The manner the US cell service is run is terrible. Third world countries have better cell service than the USA, and they have one carrier. Europe and Asia have better cell service than we do. Notice years before we do they have better phones, iPhone not included.

    Let AT&T merge with T-Mobile or let T-Moble die a slow painful death hurting employees and consumers. Then Verizon will buy Sprint. Now down to two major carriers with many small regional carriers. And the beat goes on.

    Check your dictionary for ‘monopoly’. If AT&T does purchase T-Mobile it will not become a monopoly.

      1. Hi Joh_Doh,
        Nah, the AT&T/T-Moblie will not create a oligopoly. Not any more than any type of company that purchases another company. There are more than 300 cellular phone and PCS phone companies in the United States. Though AT&T, Sprint, and Verizon are the largest, it does neither makes them a monopoly nor oligopoly.

        Remember, for many years AT&T has been sharing network infrastructure and resources. Combining the two will open even more opportunities.

        We can agree to disagree.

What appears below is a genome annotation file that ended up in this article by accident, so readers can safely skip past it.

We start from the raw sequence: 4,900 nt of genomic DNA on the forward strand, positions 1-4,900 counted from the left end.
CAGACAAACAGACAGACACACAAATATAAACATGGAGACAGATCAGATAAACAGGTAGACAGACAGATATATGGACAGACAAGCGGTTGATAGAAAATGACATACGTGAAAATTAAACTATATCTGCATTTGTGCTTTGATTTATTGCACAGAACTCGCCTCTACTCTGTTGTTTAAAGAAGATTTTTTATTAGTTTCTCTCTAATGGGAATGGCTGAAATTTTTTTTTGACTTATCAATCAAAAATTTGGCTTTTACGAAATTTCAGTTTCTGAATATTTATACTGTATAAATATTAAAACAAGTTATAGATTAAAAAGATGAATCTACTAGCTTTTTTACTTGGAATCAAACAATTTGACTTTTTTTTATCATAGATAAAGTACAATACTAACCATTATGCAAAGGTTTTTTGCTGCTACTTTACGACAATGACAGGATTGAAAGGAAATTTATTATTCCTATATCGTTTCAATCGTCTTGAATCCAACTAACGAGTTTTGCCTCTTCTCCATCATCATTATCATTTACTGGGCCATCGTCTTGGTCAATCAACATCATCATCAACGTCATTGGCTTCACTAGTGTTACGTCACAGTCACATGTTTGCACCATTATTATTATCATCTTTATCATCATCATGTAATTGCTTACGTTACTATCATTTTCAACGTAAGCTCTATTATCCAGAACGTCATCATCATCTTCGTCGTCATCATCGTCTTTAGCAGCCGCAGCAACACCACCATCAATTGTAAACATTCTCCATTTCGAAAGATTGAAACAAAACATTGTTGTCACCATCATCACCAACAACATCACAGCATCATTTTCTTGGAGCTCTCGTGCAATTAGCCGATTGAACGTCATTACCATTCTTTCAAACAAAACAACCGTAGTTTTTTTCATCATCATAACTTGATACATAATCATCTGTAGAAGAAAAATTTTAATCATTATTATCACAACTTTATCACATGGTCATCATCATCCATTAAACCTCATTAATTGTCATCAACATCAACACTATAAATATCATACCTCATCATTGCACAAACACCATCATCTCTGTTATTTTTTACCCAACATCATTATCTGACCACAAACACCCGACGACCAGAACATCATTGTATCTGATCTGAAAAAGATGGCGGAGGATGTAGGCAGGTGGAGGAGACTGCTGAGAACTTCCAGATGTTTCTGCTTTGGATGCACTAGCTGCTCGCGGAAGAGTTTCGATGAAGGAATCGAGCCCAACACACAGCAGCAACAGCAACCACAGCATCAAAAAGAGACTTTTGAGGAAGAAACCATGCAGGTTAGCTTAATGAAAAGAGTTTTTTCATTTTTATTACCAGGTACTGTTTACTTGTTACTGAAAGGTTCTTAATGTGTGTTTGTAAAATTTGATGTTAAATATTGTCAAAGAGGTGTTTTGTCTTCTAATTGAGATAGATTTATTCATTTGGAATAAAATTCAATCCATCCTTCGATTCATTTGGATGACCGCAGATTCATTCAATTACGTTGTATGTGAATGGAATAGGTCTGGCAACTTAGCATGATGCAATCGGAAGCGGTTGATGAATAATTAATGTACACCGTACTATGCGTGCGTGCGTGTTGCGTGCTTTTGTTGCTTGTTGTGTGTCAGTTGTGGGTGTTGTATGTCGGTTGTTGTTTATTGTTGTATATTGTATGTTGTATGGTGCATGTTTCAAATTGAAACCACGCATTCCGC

6. If you watched the Senate and House hearings, you will know that AT&T has already stated that they can build out their 4G network without T-Mobile merger, it would just take a couple of years longer. Also, by buying T-Mobile, AT&T will only expand its nationwide footprint by a gigantic 1%. In rural areas, AT&T has been warehousing large chuncks of spectrum for years, so they really do not need T-Mobile as it will only provide them with a tiny bit more capacity in urban areas, but not provide them squat in rural areas. T-Mobile customers pay on average $20-$60 less per month than AT&T customers with same services. How is this good for consumer? T-Mobile was the enabler and promoter of Android in the US market, while AT&T was fat/dump/happy with Apple, so without T-Mobile taking a risk, Android would not be nearly as popular in US as it is now. So this demonstrates how consolidating stifles innovation and risk taking by eliminating another competitor. Now there will be only one GSM nationwide carrier in the US, so instead of having handset selections from two nationwide carriers, you will be forced to buy from one nationwide GSM carrier. So this limits choice to the consumer. This will cost over 30K jobs some analysts predict as the merger would require duplicate functions to be consolidated. Also, T-Mobile independent store owners are already starting to flee as they know their days are numbered if there is an AT&T store within a couple of miles. There are 3,100 T-Mobile stores across the US, and 41% of these are within one mile of an AT&T store, which store do you think will get closed down? Many on Wall Street have valued T-Mobile at about $25 billion, why did AT&T spend $39 billion? This is because they are desparate, Sprint and Verizon have a big 4G lead and AT&T has greatly neglected their network for years (ie. most dropped calls worst service check Consumer Reports or any other survey done in last 3 years) and just now has started running commercials non-stop to decieve the public into thinking they have always been greatly expanding their network. This is all a lie. They have huge chunks of spectrum that they have just been sitting on for years, they could have built out towers in rural areas to cover those 97%. Oh, before I forget, AT&T ranks last in customer service according to all the surveys, and T-Mobile finishes at the top, so this is just another example of how this will hurt the consumer. Also, after mergers are passed, customer service always gets worst, so this will be another anti-consumer impact of this merger. Finally, the $25 billion in cash that AT&T is giving Germany (T-Mobile) would be much better spent on US jobs and helping the economy.